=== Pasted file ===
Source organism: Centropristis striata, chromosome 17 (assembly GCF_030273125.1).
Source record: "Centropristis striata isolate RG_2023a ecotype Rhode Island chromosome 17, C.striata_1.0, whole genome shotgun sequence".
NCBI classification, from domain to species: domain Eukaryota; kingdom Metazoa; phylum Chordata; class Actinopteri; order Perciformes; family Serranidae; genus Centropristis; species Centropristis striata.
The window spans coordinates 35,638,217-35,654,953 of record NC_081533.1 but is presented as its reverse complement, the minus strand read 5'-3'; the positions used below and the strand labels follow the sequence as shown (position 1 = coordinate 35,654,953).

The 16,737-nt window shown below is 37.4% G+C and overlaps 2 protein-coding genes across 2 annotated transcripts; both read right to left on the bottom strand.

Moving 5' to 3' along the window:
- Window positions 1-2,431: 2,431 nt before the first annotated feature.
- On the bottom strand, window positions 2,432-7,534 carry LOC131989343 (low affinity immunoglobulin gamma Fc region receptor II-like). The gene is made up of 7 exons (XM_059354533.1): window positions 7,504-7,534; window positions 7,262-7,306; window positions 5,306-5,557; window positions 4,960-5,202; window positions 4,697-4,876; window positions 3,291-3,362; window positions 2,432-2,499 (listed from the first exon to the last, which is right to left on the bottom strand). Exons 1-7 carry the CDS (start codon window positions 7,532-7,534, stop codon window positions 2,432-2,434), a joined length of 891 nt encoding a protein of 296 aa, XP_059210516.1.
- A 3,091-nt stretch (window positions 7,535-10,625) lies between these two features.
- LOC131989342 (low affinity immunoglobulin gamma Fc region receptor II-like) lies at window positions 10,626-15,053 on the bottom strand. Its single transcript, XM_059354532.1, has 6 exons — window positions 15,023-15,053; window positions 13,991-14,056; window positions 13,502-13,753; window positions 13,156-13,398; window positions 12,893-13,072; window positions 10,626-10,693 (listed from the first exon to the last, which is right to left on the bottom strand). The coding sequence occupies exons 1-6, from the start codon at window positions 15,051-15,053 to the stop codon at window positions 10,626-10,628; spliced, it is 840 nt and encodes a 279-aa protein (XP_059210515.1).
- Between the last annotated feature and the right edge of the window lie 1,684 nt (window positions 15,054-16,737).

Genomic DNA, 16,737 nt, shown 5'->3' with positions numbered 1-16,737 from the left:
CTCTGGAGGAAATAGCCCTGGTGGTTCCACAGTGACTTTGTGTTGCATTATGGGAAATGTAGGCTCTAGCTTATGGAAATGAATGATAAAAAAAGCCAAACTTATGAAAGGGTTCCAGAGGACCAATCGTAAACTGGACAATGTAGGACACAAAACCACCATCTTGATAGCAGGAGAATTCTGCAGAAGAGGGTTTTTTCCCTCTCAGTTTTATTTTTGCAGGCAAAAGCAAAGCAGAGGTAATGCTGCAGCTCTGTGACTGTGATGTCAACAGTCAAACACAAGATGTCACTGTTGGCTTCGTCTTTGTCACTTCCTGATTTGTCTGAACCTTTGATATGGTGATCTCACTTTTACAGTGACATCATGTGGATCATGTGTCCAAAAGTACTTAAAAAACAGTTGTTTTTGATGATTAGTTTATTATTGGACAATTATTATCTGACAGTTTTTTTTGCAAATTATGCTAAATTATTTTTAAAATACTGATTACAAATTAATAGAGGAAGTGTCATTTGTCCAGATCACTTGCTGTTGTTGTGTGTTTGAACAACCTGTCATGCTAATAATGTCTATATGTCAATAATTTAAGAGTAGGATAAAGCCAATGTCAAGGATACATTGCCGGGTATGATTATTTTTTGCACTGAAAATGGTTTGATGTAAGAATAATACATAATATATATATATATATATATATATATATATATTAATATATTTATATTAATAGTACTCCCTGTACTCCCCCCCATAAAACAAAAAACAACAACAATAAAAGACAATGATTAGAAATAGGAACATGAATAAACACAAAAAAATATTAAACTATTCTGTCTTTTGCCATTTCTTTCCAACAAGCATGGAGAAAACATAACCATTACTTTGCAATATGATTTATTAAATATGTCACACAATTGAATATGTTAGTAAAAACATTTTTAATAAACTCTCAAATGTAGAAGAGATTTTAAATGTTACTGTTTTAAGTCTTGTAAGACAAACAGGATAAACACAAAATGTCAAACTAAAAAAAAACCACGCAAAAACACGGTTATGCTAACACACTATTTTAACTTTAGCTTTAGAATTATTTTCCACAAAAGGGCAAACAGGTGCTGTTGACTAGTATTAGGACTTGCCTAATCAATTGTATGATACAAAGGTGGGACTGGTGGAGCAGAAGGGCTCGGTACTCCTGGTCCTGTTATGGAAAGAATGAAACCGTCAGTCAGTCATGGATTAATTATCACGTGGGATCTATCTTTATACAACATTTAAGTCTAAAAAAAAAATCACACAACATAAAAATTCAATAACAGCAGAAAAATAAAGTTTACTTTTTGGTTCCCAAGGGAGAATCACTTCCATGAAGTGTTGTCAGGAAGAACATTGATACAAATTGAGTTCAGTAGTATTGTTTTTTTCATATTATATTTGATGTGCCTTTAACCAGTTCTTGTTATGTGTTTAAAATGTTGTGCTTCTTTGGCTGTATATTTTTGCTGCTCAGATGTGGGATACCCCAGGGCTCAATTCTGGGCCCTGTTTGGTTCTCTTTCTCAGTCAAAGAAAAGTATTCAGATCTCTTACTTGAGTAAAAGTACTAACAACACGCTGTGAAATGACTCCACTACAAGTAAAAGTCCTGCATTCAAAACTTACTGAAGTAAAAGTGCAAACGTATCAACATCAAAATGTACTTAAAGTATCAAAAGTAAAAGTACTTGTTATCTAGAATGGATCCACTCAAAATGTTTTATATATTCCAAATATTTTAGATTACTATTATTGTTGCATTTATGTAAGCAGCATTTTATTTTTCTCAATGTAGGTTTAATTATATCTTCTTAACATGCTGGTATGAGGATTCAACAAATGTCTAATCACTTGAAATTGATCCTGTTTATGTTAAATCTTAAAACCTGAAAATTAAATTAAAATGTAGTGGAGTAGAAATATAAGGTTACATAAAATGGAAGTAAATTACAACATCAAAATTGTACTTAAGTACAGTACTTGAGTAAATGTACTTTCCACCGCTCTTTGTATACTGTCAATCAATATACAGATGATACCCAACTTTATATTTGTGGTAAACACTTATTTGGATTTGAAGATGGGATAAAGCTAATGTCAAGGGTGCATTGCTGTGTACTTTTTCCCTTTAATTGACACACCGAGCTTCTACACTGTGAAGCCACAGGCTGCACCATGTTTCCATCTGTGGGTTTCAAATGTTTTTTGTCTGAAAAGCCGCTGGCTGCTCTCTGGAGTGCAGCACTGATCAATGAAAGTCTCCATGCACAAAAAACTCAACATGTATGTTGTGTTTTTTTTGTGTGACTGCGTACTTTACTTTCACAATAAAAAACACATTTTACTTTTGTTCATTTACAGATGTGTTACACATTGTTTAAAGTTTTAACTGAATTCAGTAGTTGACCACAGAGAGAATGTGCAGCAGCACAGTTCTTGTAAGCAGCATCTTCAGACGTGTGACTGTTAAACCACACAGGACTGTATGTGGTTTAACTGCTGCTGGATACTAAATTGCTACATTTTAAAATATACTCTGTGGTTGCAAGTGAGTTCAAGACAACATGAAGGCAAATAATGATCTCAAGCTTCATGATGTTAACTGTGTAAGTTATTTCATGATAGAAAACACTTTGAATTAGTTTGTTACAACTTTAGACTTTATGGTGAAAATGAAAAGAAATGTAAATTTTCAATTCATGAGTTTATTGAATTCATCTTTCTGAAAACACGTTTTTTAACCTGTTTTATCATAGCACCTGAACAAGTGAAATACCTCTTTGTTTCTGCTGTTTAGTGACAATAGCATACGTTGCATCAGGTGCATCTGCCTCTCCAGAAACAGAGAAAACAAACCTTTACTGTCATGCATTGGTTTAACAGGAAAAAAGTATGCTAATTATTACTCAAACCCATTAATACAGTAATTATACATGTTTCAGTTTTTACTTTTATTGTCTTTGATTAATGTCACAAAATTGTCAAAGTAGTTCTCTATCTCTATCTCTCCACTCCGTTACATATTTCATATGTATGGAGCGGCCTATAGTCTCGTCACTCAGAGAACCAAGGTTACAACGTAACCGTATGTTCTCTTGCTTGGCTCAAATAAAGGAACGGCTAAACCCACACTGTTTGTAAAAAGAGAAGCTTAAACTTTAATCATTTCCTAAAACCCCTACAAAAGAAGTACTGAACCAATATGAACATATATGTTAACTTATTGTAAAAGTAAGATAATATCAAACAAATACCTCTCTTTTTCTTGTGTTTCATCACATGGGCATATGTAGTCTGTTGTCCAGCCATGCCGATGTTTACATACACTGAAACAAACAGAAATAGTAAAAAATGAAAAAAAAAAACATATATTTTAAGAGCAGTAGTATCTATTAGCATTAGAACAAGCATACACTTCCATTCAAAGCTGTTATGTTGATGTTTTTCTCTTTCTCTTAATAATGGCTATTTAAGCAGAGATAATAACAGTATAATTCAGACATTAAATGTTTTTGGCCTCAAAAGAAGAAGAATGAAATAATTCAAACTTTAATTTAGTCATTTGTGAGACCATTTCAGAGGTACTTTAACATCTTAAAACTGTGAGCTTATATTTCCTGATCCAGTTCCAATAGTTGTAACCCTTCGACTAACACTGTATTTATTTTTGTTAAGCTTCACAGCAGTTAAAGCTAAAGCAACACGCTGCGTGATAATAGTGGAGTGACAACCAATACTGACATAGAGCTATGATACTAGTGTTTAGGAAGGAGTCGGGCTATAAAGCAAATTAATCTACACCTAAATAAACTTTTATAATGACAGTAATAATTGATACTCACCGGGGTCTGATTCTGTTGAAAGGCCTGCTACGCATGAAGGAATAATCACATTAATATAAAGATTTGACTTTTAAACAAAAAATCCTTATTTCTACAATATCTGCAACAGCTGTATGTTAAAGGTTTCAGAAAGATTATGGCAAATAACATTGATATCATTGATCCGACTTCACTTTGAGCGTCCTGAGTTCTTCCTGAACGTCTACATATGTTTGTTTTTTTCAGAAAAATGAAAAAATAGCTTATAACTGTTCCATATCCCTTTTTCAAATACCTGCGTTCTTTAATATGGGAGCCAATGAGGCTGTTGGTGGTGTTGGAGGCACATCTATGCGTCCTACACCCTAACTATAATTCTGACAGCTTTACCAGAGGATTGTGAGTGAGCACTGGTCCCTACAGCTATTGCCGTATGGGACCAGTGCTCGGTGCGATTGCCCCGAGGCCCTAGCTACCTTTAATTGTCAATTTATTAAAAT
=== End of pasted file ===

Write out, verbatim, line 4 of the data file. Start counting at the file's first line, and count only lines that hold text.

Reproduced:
The window spans coordinates 35,638,217-35,654,953 of record NC_081533.1 but is presented as its reverse complement, the minus strand read 5'-3'; the positions used below and the strand labels follow the sequence as shown (position 1 = coordinate 35,654,953).